Orbital angular momentum of light

The orbital angular momentum of light (OAM) is the component of angular momentum of a light beam that is dependent on the field spatial distribution, and not on the polarization. It can be further split into an internal and an external OAM. The internal OAM is an origin-independent angular momentum of a light beam that can be associated with a helical or twisted wavefront. The external OAM is the origin-dependent angular momentum that can be obtained as cross product of the light beam position (center of the beam) and its total linear momentum.

Introduction

Different columns show the beam helical structures, phase fronts, and corresponding intensity distributions.

A beam of light carries a linear momentum $\mathbf{P}$, and hence it can be also attributed an external angular momentum $\mathbf{L}_e=\mathbf{r}\times\mathbf{P}$. This external angular momentum depends on the choice of the origin of the coordinate system. If one chooses the origin at the beam axis and the beam is cylindrically symmetric (at least in its momentum distribution), the external angular momentum will vanish. The external angular momentum is a form of OAM, because it is unrelated to polarization and depends on the spatial distribution of the optical field. A more interesting example of OAM is the internal OAM appearing when a paraxial light beam is in a so-called “helical mode”. Helical modes of the electromagnetic field are characterized by a wavefront that is shaped as a helix, with an optical vortex in the center, at the beam axis (see figure). The helical modes are characterized by an integer number $m$, positive or negative. If $m=0$, the mode is not helical and the wavefronts are multiple disconnected surfaces, for example, a sequence of parallel planes (from which the name “plane wave”). If $m=\pm 1$, the handedness determined by the sign of $m$, the wavefront is shaped as a single helical surface, with a step length equal to the wavelength $\lambda$. If $|m|\geqslant 2$, the wavefront is composed of $|m|$ distinct but intertwined helices, with the step length of each helix surface equal to $|m|\lambda$, and a handedness given by the sign of $m$. The integer $m$ is also the so-called “topological charge” of the optical vortex. Light beams that are in a helical mode carry nonzero OAM.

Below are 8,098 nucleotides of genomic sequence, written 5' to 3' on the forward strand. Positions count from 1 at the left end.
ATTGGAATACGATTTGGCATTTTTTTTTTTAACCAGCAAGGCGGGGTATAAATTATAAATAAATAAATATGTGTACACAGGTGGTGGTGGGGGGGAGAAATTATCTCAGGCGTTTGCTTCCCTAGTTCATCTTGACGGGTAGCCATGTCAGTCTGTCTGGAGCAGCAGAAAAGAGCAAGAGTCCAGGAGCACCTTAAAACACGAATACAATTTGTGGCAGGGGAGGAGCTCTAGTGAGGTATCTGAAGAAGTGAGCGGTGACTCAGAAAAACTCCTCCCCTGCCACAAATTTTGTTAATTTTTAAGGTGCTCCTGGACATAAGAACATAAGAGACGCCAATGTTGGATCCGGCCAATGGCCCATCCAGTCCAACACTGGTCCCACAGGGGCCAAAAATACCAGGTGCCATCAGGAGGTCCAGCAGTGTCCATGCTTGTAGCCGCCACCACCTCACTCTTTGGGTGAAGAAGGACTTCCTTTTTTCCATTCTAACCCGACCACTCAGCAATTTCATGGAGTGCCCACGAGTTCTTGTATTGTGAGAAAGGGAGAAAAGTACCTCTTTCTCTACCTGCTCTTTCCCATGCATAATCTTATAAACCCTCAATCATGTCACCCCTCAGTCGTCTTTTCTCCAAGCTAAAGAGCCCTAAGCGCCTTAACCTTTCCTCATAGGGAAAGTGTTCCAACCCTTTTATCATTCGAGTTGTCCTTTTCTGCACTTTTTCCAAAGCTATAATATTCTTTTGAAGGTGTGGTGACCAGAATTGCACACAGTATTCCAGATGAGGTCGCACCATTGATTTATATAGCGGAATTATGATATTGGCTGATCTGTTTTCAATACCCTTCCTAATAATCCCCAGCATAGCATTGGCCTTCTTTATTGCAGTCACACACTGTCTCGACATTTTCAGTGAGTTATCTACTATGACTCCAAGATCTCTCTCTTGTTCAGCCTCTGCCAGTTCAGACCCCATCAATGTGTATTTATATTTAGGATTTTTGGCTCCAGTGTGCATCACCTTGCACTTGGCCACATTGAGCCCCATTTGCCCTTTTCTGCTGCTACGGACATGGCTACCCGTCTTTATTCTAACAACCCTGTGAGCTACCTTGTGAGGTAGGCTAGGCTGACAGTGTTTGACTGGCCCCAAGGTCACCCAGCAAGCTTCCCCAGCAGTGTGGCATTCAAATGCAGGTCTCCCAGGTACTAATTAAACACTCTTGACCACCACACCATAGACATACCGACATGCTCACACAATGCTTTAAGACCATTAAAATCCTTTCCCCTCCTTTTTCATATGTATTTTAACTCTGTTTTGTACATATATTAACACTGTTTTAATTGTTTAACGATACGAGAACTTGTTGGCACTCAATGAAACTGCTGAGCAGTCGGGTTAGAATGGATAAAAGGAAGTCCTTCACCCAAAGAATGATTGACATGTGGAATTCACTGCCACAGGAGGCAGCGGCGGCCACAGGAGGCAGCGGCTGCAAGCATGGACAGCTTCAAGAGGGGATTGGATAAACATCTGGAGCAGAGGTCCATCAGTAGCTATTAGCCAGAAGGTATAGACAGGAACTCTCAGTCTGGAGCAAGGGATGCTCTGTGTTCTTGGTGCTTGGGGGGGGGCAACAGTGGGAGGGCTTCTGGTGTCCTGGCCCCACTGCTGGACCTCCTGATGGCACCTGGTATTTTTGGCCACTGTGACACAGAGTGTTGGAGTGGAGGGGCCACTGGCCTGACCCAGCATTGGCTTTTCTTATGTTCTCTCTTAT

In the figure to the right, the first column shows the beam wavefront shape. The second column is the optical phase distribution in a beam cross-section, shown in false colors. The third column is the light intensity distribution in a beam cross-section (with a dark vortex core at the center).

The beam photons in this case have an OAM of $m\hbar$ directed along the beam axis. This OAM is origin-independent.

An example of optical modes having a helical wavefront is provided by the set of Laguerre-Gaussian modes.[1]

Mathematical expressions for the orbital angular momentum of light

The classical expression of the orbital angular momentum in the paraxial limit is the following:[2]

$\mathbf{L}=\epsilon_0\sum_{i=x,y,z}\int \left(E^i\left(\mathbf{r}\times\mathbf{\nabla}\right)A^i\right)d^{3}\mathbf{r} ,$

where $\mathbf{E}$ and $\mathbf{A}$ are the electric field and the vector potential, respectively, $\epsilon_0$ is the vacuum permittivity and we are using SI units. The $i$-superscripted symbols denote the cartesian components of the corresponding vectors.

For a monochromatic wave this expression can be transformed into the following one:[3]

$\mathbf{L}=\frac{\epsilon_0}{2i\omega}\sum_{i=x,y,z}\int \left({E^i}^{\ast}\left(\mathbf{r}\times\mathbf{\nabla}\right)E^{i}\right)d^{3}\mathbf{r} .$

This expression is generally nonvanishing when the wave is not cylindrically symmetric. In particular, in a quantum theory, individual photons may have the following values of the OAM:

$\mathbf{L}_z=m\hbar .$

The corresponding wave functions (eigenfunctions of OAM operator) have the following general expression:

$\langle \mathbf{r}|m\rangle\propto e^{i m \phi} .$

where $\phi$ is the cylindrical coordinate. As mentioned in the Introduction, this expression corresponds to waves having a helical wavefront (see figure above), with an optical vortex in the center, at the beam axis.

Potential use in telecommunications

Research into OAM has suggested that light waves could carry hitherto unprecedented quantities of data through optical fibres. According to preliminary tests, data streams travelling along a beam of light split into 8 different circular polarities have demonstrated the capacity to transfer up to 2.5 terabits of data (equivalent to 66 DVDs or 320 Gigabytes) per second.[4]